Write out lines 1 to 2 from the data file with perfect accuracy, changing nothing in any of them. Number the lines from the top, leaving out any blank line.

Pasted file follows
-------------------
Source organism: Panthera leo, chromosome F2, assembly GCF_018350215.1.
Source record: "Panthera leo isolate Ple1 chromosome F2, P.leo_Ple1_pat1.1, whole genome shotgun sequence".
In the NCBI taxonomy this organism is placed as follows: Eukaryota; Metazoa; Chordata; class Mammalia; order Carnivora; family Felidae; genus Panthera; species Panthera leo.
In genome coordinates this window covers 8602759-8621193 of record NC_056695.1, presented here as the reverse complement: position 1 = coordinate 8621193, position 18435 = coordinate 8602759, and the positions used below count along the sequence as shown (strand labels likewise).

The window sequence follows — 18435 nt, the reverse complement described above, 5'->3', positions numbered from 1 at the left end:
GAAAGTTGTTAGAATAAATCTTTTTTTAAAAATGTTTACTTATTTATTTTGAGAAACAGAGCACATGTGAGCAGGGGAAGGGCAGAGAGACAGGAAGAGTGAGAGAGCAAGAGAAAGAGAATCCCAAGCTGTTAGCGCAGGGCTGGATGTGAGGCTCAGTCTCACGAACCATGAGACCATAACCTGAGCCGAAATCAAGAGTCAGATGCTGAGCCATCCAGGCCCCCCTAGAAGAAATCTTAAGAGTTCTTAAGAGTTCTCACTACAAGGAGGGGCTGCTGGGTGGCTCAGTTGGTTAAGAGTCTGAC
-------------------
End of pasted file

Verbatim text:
Source organism: Panthera leo, chromosome F2, assembly GCF_018350215.1.
Source record: "Panthera leo isolate Ple1 chromosome F2, P.leo_Ple1_pat1.1, whole genome shotgun sequence".